This is not a one-off exercise: sanctions and PEP lists can change on a daily basis, so customer and supplier databases need to be screened regularly. However, corporates may lack the in-house expertise and tools needed to do this. Maintaining the necessary screening and control systems may also have considerable cost implications.


Regulatory compliance can also result in considerable delays to corporate banking activities. For example, the process of simply opening a bank account can take many weeks. In this climate, a bank’s ability to react quickly can be a powerful differentiator. 


The relationship between banks and their corporate customers may also be affected in other ways. For example, banks need to request KYC information from customers in order to fulfil their own regulatory obligations – but if this is not done in a standardised way, corporates will have to send variations on the same information to multiple banks. 

Addressing the challenges

Compliance may bring a number of challenges, but these are not insurmountable. There is plenty that companies and their treasurers can do to ensure compliance with the necessary rules, despite the many pain points.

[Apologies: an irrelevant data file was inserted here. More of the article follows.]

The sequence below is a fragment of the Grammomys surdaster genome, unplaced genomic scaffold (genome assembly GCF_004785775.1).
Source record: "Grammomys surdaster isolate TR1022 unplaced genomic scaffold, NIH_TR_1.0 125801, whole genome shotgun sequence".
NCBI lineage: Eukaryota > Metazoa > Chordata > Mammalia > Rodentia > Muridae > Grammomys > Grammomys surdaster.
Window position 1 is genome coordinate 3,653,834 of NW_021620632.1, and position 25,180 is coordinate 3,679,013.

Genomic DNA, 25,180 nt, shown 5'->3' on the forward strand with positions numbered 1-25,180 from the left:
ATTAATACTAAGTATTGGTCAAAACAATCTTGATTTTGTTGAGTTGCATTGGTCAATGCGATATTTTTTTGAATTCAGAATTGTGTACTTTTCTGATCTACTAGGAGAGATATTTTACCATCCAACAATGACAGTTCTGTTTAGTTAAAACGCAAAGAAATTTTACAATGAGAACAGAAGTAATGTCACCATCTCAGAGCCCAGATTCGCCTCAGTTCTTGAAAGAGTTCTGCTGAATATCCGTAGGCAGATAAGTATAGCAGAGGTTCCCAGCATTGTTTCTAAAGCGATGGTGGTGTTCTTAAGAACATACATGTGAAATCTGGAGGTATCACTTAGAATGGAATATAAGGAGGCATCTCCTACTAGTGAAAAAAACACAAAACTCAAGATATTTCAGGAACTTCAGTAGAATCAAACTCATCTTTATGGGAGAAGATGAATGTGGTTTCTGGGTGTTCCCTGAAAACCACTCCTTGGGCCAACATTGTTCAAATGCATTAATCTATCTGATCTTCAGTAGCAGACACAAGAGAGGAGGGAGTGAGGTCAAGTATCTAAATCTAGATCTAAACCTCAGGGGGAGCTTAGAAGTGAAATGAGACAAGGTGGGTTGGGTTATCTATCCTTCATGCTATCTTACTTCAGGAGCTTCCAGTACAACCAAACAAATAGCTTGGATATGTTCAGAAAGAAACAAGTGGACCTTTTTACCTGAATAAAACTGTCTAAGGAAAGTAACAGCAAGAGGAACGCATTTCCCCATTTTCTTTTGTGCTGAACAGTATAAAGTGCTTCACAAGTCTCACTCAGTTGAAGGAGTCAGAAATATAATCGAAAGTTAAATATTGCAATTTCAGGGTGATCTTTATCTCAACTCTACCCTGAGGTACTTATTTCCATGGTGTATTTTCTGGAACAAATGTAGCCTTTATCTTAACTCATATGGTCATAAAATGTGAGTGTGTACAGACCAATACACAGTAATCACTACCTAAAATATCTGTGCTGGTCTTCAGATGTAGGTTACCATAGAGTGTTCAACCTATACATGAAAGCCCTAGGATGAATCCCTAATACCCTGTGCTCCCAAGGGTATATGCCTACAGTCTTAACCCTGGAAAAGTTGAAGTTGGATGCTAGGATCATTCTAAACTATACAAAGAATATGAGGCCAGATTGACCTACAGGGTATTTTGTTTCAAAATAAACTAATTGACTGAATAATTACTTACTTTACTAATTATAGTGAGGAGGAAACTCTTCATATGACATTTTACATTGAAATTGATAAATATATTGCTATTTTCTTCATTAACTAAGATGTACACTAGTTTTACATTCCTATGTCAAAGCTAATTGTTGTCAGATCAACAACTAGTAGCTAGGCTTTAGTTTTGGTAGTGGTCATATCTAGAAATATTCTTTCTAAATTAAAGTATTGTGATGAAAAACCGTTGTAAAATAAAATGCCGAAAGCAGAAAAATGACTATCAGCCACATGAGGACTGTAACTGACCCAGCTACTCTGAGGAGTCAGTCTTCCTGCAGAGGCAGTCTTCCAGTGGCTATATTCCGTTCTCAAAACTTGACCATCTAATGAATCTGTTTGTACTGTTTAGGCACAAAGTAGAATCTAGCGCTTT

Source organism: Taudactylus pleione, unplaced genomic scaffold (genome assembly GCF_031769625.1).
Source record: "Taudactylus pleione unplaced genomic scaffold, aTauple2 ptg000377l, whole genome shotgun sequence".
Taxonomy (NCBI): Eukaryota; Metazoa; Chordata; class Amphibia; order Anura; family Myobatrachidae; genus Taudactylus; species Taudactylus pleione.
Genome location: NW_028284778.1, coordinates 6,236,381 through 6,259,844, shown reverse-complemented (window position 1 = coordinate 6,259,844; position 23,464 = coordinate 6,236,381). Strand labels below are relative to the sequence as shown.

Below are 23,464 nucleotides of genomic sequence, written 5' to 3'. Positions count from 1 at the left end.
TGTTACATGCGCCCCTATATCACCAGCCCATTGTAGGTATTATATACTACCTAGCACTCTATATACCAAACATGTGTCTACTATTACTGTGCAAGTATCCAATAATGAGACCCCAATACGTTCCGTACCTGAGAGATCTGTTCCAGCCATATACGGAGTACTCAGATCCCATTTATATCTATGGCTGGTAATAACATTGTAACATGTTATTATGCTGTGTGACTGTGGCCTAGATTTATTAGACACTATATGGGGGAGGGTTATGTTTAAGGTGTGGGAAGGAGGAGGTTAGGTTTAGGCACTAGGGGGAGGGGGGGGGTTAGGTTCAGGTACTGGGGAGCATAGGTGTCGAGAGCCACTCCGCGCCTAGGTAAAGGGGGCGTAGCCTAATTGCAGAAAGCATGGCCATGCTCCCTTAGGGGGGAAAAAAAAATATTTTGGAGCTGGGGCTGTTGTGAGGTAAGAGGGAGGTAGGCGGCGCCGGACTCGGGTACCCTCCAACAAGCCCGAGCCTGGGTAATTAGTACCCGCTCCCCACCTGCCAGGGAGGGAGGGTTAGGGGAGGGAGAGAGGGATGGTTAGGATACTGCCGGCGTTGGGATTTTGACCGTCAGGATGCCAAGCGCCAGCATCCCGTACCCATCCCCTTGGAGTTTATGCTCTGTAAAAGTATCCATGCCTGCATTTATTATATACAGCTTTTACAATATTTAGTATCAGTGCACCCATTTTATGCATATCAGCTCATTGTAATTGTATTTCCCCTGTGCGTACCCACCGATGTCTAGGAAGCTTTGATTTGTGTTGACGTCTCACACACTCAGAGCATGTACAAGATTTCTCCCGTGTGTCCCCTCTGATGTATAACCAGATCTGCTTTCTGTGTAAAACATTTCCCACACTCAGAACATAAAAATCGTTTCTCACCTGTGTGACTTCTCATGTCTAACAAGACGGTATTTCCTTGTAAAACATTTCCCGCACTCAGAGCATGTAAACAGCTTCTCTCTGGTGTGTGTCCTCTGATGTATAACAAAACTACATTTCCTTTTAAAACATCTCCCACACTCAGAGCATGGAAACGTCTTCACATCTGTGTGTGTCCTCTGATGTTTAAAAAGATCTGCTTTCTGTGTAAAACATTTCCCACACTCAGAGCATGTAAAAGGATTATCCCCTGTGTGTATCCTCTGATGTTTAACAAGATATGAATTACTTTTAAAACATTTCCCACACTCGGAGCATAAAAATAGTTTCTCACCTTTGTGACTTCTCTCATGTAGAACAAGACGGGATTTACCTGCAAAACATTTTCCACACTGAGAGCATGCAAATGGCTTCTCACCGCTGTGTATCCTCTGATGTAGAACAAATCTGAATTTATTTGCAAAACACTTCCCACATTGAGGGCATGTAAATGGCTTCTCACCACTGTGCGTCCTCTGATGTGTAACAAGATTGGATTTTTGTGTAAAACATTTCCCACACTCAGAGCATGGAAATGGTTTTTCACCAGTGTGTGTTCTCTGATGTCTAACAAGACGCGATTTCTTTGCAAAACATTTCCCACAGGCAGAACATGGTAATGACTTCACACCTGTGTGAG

For one thing, it is important to address the challenges proactively. This might include putting suitable training in place across the organisation. Companies may also need to appoint a compliance officer, or give another individual in the company responsibility for compliance topics. 

Communicate and educate

While compliance may be a more significant part of the treasurer’s workload, others within the organisation also need to be kept informed about this topic. Where appropriate, companies should facilitate cross-departmental collaboration involving such departments as legal, tax, compliance, financial reporting, purchasing and IT.


[1] The DoJ paper, publication date 8th Feb 2017
[2] Trade Finance Principles, publication date 24th Jan 2017
[3] EU Money Laundering Directive, in place since 26th June 2017